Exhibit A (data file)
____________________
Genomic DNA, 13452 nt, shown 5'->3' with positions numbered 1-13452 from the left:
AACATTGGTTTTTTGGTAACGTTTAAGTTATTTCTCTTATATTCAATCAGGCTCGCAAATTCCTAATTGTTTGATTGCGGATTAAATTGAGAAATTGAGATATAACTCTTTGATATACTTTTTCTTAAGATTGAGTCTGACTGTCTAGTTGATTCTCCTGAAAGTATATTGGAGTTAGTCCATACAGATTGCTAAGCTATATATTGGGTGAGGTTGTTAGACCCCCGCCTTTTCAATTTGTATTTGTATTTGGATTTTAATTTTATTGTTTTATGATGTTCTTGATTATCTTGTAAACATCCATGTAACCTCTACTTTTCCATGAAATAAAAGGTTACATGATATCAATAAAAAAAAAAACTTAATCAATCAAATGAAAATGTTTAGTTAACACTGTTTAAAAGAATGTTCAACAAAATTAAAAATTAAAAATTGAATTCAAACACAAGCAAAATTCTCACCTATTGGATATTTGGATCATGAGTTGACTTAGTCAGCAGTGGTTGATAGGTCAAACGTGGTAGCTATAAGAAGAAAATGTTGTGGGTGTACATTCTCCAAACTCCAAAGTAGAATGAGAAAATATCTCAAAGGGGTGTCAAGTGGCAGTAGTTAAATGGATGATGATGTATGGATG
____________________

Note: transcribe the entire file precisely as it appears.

Genomic DNA, 13452 nt, shown 5'->3' with positions numbered 1-13452 from the left:
AACATTGGTTTTTTGGTAACGTTTAAGTTATTTCTCTTATATTCAATCAGGCTCGCAAATTCCTAATTGTTTGATTGCGGATTAAATTGAGAAATTGAGATATAACTCTTTGATATACTTTTTCTTAAGATTGAGTCTGACTGTCTAGTTGATTCTCCTGAAAGTATATTGGAGTTAGTCCATACAGATTGCTAAGCTATATATTGGGTGAGGTTGTTAGACCCCCGCCTTTTCAATTTGTATTTGTATTTGGATTTTAATTTTATTGTTTTATGATGTTCTTGATTATCTTGTAAACATCCATGTAACCTCTACTTTTCCATGAAATAAAAGGTTACATGATATCAATAAAAAAAAAAACTTAATCAATCAAATGAAAATGTTTAGTTAACACTGTTTAAAAGAATGTTCAACAAAATTAAAAATTAAAAATTGAATTCAAACACAAGCAAAATTCTCACCTATTGGATATTTGGATCATGAGTTGACTTAGTCAGCAGTGGTTGATAGGTCAAACGTGGTAGCTATAAGAAGAAAATGTTGTGGGTGTACATTCTCCAAACTCCAAAGTAGAATGAGAAAATATCTCAAAGGGGTGTCAAGTGGCAGTAGTTAAATGGATGATGATGTATGGATG